2018 is the Year of the Pollinator at Awbury!
The flowers you see and the fruits, vegetables, nuts, and seeds you eat depend on the process of pollination.
In 2018, the Arboretum featured monthly classes, tours, dinners, and workshops highlighting the often unacknowledged creatures and forces – bees, butterflies, moths, wind, and more – who initiate so much of the beauty and bounty of our world.
The premier event of the Pollinator Year was our interactive art installation; FOUND: Native Pollinators at Awbury Arboretum featuring twelve one of a kind, beautifully crafted tiles by Karen Singer Tileworks. The tiles were on display throughout our grounds from April through October.
Other Year of the Pollinator Events:
❦ Saturday, February 10th – Paw Paws, Figs, and Other Unusual Fruits for Philly
❦ Thursday, March 8th – Pollinators on your Plate and in your Glass…….Oh My!
❦ Saturday, April 21st – Pollinators FOUND Opening at Awbury Arboretum, an art exhibition and scavenger hunt
❦ Saturday, May 19th – Pollinator Friendly Plants and Hints for Community Gardeners
❦ Wednesday, June 20th – Celebrate the Summer Solstice: Sculpting en Plein Air
❦ Saturday, June 23rd – First “Stars in the Garden” Seasonal Pollinator Habitat Garden Tour
❦ Wednesday, July 18th – Edible Garden Party with PHS
❦ Friday, August 17th – Second “Stars in the Garden” Seasonal Pollinator Habitat Garden Tour
❦ Saturday, September 8th – “Trees for Bees” at Wyck Honey Fest
❦ Thursday, October 11th – Third “Stars in the Garden” Seasonal Pollinator Habitat Garden Tour
❦ Sunday, November 4th – “Beyond honeybees: beetles, butterflies, bumblebees, and other pollinators” with Dr. Dan Duran
❦ November through December – Garden Life Through a Lens Photography Show
Featuring local gardeners’ photos of native blooms – insects included! Click here for more information.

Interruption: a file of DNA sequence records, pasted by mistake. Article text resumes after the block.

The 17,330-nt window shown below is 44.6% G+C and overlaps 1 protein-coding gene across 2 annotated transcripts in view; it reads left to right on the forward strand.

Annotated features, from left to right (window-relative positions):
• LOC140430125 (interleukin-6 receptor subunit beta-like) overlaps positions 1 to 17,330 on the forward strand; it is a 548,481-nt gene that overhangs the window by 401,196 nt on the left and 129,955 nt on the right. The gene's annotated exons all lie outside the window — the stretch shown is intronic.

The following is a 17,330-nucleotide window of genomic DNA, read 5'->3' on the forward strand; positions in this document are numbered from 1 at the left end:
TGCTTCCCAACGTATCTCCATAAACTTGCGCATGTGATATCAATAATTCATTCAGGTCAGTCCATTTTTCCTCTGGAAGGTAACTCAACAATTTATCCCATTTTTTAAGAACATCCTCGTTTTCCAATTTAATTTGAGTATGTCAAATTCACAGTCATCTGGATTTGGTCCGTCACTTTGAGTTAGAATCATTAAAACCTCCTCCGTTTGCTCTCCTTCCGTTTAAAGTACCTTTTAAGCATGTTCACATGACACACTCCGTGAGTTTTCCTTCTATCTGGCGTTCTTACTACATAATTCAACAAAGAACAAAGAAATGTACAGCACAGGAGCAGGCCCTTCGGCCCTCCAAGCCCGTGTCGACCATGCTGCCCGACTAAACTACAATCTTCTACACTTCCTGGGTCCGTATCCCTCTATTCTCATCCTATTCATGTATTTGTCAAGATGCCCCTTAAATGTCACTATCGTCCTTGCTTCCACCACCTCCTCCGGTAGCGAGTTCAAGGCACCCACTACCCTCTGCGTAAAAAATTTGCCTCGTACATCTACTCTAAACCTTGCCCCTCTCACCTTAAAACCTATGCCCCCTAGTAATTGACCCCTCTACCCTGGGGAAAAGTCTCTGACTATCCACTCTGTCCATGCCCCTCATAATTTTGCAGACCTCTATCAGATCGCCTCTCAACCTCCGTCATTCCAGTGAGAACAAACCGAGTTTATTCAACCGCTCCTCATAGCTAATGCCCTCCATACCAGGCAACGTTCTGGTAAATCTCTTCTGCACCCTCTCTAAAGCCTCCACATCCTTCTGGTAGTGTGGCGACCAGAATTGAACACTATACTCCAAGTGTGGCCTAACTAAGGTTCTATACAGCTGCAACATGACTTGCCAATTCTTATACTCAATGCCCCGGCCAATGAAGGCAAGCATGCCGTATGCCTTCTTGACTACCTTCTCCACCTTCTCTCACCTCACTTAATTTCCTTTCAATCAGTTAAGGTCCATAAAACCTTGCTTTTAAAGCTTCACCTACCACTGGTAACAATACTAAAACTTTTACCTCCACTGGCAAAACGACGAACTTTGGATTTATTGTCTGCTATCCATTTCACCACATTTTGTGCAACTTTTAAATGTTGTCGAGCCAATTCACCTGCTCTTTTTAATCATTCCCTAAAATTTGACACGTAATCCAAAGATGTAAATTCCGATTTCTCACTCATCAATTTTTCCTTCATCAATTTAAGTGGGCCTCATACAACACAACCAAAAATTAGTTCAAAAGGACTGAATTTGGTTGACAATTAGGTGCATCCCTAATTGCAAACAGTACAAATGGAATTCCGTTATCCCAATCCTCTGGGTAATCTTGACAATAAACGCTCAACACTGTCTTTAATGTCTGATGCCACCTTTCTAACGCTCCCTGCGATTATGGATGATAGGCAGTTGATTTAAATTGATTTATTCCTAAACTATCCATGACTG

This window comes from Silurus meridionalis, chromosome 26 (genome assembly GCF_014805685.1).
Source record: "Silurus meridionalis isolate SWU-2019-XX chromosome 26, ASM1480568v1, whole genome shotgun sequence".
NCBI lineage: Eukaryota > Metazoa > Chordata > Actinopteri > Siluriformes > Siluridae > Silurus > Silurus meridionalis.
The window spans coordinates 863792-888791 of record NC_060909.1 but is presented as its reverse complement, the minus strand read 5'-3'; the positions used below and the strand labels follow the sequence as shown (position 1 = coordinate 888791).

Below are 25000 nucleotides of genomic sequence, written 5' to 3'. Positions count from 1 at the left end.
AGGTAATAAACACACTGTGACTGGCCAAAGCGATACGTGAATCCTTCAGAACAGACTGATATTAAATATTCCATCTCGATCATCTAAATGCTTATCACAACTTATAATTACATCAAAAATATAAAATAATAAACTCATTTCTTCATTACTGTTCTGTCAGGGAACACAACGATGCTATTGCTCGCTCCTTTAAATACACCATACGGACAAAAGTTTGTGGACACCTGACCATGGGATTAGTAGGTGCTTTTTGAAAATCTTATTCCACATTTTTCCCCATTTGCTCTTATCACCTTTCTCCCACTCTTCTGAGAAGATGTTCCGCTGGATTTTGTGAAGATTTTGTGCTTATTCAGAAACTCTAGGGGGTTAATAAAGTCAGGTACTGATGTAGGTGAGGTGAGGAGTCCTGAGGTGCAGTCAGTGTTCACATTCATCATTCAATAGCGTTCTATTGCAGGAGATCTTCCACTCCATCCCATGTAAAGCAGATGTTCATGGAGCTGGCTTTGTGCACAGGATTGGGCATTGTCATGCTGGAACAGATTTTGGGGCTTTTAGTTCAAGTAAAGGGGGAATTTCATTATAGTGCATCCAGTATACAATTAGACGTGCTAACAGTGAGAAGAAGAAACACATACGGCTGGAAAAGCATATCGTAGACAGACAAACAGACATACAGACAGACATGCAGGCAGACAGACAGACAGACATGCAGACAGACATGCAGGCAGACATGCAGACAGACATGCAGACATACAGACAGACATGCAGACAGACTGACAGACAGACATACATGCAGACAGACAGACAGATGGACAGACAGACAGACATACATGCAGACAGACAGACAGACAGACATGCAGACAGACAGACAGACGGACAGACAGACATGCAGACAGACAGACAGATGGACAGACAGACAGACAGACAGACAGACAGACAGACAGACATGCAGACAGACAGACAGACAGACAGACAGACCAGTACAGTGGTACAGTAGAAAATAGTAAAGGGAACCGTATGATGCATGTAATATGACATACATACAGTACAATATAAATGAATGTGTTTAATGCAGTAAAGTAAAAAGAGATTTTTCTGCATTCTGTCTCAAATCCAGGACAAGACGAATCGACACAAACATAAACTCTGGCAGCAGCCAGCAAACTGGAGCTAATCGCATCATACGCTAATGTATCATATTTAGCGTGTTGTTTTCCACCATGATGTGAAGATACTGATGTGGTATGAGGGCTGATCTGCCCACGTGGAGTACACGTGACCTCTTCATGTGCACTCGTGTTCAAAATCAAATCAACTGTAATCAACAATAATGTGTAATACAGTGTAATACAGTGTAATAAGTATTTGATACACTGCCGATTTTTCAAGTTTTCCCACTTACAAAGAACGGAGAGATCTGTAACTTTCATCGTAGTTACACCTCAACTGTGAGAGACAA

Presenting: Awbury’s 2018 series on pollinators– from wasps to wind!
Monthly articles corresponded with our programming and our “Pollinators FOUND at Awbury Arboretum” art show and scavenger hunt.
Articles written by La Salle student and Awbury intern Dan Sardaro.
Remember how milkweed was critical in the life of monarch butterfly larvae, turning them into brightly colored, poisonous insects? The milkweed beetle eats the same plant and thus has the same deadly secret.
The scoliid wasp doesn’t pollinate because of appetite or attraction to bright colors- it’s lured to certain orchids that mimic the scent of a potential mate!
The hoverfly elicits fear in an oncoming predator by making them think that they can inflict a painful sting, but they can’t actually sting at all!
The crab spider can change its color to match the yellow or white flowers upon which it lives for most of its life.
While beautiful on the outside, monarchs contain a deadly secret on the inside – they’re poisonous!
These butterflies utilize spicebush for both food and shelter!
This magnificent creature that is quite the tactical pollinator.
These bees are the epitome of “team players.” They truly have never met a flower they didn’t like!
This method is long, tedious work, but in some locations it’s either pollination by hand, or no produce at all.
These bees- which are dark blue with a metallic shine- are extremely effective at pollinating fruit trees, helping keep the produce you eat available and healthy.
While the winter winds may seem frightful, Spring winds usher in an entirely new season of rebirth. Learn about parts of the globe that contain fewer animals or insects where wind is key.
Learn about honeybees’ roles in their colony, their responsibilities in the ecosystem, and what YOU can to help these little critters.